We cross-match and compare characteristics of galaxy clusters identified in observations from two sky surveys using two completely different techniques. One sample is optically selected from the analysis of 3 years of Dark Energy Survey observations using the redMaPPer cluster detection algorithm. The second is X-ray selected from XMM observations analysed by the XMM Cluster Survey. The samples comprise a total area of 57.4 deg2, bounded by the area of four contiguous XMM survey regions that overlap the DES footprint. We find that the X-ray-selected sample is fully matched with entries in the redMaPPer catalogue, above > 20 and within 0.1 <$z$ <0.9. Conversely, only 38 per cent of the redMaPPer catalogue is matched to an X-ray extended source. Next, using 120 optically clusters and 184 X-ray-selected clusters, we investigate the form of the X-ray luminosity-temperature (LX -TX ), luminosity-richness (LX -), and temperature-richness (TX -) scaling relations. We find that the fitted forms of the LX -TX relations are consistent between the two selection methods and also with other studies in the literature. However, we find tentative evidence for a steepening of the slope of the relation for low richness systems in the X-ray-selected sample. When considering the scaling of richness with X-ray properties, we again find consistency in the relations (i.e. LX - and TX -) between the optical and X-ray-selected samples. This is contrary to previous similar works that find a significant increase in the scatter of the luminosity scaling relation for X-ray-selected samples compared to optically selected samples.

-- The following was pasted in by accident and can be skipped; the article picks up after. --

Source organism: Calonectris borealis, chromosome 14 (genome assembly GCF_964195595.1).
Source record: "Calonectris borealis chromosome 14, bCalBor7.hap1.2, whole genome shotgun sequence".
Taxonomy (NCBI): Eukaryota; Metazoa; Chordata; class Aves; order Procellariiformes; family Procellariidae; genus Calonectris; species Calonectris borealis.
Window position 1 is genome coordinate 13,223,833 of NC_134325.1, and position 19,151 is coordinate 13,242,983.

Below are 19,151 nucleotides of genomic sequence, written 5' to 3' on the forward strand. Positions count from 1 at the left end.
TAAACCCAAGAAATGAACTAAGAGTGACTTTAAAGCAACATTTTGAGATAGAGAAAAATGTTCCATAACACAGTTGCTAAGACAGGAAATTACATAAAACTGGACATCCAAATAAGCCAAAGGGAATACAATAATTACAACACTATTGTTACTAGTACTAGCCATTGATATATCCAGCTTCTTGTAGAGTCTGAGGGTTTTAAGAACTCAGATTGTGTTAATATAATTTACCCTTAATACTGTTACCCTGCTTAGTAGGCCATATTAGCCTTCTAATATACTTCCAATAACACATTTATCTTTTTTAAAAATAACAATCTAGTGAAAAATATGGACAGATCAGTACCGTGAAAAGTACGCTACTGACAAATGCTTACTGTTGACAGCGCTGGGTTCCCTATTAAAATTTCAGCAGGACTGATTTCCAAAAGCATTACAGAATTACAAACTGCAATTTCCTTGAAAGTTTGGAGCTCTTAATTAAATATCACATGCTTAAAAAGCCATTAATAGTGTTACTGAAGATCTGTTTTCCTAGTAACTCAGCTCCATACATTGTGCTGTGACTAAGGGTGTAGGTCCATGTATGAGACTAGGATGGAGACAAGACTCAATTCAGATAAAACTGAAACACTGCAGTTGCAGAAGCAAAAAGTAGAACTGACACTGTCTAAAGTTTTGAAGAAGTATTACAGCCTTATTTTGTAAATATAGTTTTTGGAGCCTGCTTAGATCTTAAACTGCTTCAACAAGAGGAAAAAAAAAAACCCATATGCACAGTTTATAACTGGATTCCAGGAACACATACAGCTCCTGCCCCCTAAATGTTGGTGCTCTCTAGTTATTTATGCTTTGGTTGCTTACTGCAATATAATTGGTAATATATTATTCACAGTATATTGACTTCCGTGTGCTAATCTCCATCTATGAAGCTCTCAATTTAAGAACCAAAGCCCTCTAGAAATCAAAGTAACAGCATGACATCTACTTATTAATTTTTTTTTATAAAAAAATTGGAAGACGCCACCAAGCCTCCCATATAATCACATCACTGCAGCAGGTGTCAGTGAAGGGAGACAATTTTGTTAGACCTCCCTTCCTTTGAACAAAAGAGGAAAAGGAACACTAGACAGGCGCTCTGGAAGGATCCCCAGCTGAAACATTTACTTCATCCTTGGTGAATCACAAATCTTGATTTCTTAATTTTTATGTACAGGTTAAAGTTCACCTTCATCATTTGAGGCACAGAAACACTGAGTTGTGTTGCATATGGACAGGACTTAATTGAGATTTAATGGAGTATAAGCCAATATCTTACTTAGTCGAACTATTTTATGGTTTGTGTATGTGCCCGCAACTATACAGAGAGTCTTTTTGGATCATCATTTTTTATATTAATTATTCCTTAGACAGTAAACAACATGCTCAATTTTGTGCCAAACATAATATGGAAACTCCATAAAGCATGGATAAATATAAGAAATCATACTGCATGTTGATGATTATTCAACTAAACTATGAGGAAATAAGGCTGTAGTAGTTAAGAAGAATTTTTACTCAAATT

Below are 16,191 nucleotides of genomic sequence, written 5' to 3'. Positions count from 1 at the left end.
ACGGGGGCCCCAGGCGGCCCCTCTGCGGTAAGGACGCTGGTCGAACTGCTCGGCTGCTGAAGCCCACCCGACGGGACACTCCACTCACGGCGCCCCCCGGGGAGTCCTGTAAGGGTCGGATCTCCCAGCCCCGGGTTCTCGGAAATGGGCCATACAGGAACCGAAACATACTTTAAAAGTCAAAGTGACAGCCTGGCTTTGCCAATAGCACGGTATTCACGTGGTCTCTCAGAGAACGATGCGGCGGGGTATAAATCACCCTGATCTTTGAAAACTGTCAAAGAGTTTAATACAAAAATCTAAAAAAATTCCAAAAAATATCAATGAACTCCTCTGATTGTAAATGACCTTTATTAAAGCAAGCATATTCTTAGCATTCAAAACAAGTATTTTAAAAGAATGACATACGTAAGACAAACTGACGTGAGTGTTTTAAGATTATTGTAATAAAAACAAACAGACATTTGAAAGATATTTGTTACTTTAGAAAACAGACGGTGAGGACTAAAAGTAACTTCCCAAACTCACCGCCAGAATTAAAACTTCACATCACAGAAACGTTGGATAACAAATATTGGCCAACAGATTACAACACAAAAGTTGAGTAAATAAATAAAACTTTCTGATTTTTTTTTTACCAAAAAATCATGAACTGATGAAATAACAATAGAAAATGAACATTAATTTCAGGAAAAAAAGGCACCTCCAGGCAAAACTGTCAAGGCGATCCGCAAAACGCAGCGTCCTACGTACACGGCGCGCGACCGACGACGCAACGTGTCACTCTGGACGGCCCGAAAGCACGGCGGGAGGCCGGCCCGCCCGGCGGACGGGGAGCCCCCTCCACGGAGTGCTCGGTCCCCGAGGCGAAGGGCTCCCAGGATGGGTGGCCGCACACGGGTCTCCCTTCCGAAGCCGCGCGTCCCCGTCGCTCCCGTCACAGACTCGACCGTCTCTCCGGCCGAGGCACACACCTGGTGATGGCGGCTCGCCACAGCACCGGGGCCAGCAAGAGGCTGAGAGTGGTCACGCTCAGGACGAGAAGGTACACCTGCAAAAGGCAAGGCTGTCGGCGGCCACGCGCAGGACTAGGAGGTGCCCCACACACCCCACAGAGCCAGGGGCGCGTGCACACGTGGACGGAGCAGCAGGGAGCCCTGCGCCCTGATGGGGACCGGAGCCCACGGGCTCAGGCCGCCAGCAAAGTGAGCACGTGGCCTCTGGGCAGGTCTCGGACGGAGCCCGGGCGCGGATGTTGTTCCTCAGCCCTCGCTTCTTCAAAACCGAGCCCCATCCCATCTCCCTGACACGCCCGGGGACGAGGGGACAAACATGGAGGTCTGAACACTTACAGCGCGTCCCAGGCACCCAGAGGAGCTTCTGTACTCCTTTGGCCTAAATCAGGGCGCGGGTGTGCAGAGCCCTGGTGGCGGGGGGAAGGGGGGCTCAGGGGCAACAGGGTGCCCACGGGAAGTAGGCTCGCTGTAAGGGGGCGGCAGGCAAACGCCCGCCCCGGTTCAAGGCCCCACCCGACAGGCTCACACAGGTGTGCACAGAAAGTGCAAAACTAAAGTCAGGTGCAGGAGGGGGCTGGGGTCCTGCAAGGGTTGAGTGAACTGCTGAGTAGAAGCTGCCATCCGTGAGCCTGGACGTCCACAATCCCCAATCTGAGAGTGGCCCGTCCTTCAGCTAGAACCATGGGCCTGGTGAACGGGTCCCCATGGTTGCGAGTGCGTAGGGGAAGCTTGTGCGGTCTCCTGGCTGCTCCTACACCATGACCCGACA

2. Yu, Z., Martini, P., Penton, A., Davis, T., Kochanek, C., Lewis, G., Lidman, C., Malik, U., Sharp, R., Tucker, B., Aguena, M., Annis, J., Bertin, E., Bocquet, S., Brooks, D., Carnero Rosell, A., Carollo, D., Carrasco Kind, M., Carretero, J., Costanzi, M., da Costa, L., Pereira, M., De Vicente, J., Diehl, H., Doel, P., Everett, S., Ferrero, I., Garcia-Bellido, J., Gatti, M., Gerdes, D., Gruen, D., Gruendl, R., Gschwend, J., Gutierrez, G., Hinton, S., Hollowood, D., Honscheid, K., James, D., Kuehn, K., Mena-Fernandez, J., Menanteau, F., Miquel, R., Nichol, B., Paz-Chinchon, F., Pieres, A., Plazas Malagon, A., Raveri, M., Romer, A., Sanchez, E., Scarpine, V., Sevilla-Noarbe, I., Smith, M., Suchyta, E., Swanson, M., Tarle, G., Vincenzi, M., Walker, A., Weaverdyck, N., 2023, MNRAS, 522, 4132, OzDES Reverberation Mapping Programme: Mg II lags and R-L relation